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Buttermilk brined turkey

GrannyX4GrannyX4 Posts: 1,274
edited October 2011 in EggHead Forum


I found this recipe at Williams-Sonoma and it got 15 - 5 star reviews. I'm thinking that a buttermilk brine might be "the" brine for the bird this Turkey day. An egger wrote a review and gave it 5 stars also.



Buttermilk-Brined Turkey
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Soaking the turkey in a saltwater brine produces tender, juicy meat. In this recipe our brine mixture also includes buttermilk, which adds flavor to the turkey and helps keep the meat moist.
Ingredients:
1 1/2 cups turkey brine
1 quart water
4 quarts buttermilk
1 fresh turkey, 16 to 18 lb., neck, heart and gizzard removed (reserved,
  if desired)
4 Tbs. (1/2 stick) unsalted butter, at room temperature
Directions:
In a small saucepan over high heat, combine the turkey brine and water and bring to a boil. Reduce the heat to medium-low and simmer, stirring often, until the brine dissolves, 5 to 10 minutes. Let the brine mixture cool to room temperature. In a large pot, stir together the brine mixture and buttermilk.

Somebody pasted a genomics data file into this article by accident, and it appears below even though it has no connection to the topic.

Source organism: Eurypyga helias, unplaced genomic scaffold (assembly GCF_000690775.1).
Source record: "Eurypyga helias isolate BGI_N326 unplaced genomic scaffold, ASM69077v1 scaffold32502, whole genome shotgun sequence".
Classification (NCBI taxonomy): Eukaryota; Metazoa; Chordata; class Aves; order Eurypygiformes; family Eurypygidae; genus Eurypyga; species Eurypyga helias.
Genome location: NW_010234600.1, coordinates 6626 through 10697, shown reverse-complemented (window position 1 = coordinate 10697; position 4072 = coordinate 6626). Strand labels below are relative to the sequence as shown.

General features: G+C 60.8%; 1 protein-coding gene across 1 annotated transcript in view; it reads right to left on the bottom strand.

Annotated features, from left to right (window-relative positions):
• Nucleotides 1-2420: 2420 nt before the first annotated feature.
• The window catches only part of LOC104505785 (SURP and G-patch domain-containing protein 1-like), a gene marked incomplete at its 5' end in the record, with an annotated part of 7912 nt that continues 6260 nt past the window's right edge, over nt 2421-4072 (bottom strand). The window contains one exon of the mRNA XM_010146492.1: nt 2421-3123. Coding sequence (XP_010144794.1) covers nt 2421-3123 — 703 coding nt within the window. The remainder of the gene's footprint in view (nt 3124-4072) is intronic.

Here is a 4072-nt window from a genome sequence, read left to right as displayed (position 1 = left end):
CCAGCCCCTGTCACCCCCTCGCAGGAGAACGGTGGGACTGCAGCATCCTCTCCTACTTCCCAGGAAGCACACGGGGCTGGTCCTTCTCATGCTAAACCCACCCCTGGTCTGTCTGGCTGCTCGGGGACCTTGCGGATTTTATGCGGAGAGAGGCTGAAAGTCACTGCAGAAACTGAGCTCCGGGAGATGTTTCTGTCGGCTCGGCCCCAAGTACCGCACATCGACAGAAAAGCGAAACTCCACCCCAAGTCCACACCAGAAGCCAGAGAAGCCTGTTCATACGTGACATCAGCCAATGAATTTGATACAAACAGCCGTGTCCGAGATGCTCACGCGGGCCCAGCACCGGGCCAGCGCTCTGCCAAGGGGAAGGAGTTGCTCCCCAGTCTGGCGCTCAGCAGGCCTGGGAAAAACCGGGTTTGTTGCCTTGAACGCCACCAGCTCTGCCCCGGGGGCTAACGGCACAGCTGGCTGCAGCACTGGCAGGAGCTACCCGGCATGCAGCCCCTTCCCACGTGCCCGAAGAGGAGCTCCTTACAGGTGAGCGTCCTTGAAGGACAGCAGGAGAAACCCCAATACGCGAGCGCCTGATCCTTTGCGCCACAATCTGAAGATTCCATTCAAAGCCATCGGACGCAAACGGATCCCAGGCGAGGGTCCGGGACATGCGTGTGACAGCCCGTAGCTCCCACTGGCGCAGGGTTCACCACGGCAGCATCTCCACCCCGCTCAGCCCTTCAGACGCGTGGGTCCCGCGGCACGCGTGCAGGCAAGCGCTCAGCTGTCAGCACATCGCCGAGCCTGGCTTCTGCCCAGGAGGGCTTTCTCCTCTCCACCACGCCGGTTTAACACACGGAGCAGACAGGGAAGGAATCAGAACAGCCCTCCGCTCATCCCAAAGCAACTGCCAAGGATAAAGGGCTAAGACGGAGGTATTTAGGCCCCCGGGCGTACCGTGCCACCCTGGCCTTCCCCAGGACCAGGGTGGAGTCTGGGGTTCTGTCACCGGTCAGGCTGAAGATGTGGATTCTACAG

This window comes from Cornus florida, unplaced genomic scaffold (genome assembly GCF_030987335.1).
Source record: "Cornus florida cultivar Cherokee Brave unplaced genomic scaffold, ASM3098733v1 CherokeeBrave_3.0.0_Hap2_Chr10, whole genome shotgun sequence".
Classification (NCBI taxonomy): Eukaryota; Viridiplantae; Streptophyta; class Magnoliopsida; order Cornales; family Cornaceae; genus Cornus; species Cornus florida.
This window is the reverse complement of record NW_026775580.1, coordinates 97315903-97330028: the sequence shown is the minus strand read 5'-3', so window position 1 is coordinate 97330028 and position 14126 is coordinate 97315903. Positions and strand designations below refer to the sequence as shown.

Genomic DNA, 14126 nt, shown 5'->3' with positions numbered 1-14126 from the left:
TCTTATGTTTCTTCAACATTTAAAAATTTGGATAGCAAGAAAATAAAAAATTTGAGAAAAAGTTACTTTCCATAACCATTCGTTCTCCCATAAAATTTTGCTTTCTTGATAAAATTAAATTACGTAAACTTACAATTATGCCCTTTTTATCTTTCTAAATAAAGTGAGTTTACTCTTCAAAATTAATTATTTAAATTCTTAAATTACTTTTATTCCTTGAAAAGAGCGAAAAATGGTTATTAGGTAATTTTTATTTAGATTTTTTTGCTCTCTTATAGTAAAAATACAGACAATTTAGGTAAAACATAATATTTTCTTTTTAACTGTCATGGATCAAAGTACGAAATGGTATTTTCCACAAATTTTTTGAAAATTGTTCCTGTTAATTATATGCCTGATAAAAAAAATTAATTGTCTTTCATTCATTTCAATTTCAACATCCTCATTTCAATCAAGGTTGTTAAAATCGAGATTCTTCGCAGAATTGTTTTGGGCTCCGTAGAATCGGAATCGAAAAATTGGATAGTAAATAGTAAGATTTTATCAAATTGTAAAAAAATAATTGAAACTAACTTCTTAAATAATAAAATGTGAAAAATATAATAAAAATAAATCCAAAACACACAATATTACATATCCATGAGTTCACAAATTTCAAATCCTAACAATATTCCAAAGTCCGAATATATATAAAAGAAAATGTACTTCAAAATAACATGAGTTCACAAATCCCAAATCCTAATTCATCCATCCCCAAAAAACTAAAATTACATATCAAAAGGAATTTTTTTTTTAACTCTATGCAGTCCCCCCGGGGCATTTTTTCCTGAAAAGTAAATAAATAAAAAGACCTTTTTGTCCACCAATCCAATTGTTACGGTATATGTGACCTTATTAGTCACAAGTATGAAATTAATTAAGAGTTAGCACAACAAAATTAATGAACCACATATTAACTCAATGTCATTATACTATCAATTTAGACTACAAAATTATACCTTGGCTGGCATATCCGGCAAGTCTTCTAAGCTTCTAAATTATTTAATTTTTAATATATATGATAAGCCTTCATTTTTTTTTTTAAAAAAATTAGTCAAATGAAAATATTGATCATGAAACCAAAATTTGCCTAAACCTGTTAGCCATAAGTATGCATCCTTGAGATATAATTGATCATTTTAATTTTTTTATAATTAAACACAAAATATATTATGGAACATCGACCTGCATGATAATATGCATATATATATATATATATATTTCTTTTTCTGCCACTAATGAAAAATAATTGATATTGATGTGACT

Rinse the turkey inside and out with cold water and place in a large brining bag. Carefully pour the buttermilk brine mixture into the bag. Seal the bag, pressing out the air, and place in a large stockpot or other container large enough to hold the turkey. Refrigerate for 24 to 36 hours, turning occasionally.

Remove the turkey from the brine; discard the brine. Rinse the turkey inside and out with cold water and pat dry with paper towels. Trim off and discard the excess fat. Place the turkey, breast side up, on a rack in a large roasting pan. Rub the skin evenly with the butter. Truss the turkey as desired using kitchen twine. Let the turkey stand at room temperature for 1 hour.

Position a rack in the lower third of an oven and preheat to 400°F.